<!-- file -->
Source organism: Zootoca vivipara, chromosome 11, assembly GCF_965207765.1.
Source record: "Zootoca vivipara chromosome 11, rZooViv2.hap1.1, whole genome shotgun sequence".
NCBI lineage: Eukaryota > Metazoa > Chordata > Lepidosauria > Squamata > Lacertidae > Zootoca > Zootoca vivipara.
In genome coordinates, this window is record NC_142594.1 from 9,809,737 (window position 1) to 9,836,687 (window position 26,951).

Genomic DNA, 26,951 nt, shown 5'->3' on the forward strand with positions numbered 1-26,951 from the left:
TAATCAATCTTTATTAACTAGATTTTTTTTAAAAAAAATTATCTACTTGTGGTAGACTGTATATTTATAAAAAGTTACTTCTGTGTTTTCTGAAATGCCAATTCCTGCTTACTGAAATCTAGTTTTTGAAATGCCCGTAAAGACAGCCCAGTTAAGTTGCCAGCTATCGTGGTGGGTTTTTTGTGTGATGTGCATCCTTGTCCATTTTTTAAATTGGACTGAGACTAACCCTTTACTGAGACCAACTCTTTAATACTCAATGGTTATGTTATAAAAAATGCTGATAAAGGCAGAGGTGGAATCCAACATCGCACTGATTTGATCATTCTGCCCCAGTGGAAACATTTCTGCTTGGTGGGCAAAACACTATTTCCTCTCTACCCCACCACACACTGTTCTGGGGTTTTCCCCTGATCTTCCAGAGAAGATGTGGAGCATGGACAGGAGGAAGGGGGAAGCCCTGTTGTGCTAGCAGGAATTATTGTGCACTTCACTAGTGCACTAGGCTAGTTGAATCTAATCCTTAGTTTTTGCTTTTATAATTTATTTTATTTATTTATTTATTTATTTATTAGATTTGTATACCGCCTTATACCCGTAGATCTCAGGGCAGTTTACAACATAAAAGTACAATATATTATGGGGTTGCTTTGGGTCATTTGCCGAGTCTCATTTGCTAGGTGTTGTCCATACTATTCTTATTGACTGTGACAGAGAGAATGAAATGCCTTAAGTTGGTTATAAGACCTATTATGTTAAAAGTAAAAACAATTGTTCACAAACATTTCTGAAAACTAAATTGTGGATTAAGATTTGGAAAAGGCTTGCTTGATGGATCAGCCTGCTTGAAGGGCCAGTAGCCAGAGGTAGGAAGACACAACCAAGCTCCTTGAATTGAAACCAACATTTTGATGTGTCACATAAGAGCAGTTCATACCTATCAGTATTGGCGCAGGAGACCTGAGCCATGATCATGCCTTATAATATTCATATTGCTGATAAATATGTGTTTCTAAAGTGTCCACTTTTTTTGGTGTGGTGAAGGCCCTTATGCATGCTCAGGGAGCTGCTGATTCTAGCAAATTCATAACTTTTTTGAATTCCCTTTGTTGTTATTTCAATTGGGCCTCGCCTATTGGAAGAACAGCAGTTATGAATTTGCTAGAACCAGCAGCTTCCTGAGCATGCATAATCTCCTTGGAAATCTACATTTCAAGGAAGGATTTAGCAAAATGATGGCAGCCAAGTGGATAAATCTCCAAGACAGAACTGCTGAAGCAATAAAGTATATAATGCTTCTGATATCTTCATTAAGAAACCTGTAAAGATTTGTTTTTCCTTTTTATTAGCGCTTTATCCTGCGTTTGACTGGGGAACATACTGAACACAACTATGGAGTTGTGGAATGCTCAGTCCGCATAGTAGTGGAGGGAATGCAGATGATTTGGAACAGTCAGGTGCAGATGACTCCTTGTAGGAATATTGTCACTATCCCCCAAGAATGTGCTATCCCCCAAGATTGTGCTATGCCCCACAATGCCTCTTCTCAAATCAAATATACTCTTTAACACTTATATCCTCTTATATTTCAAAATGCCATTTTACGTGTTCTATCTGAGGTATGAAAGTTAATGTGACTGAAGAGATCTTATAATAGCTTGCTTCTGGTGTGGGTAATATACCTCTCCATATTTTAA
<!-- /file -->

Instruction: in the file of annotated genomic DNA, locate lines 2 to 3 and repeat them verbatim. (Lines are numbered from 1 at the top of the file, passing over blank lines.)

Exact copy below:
Source record: "Zootoca vivipara chromosome 11, rZooViv2.hap1.1, whole genome shotgun sequence".
NCBI lineage: Eukaryota > Metazoa > Chordata > Lepidosauria > Squamata > Lacertidae > Zootoca > Zootoca vivipara.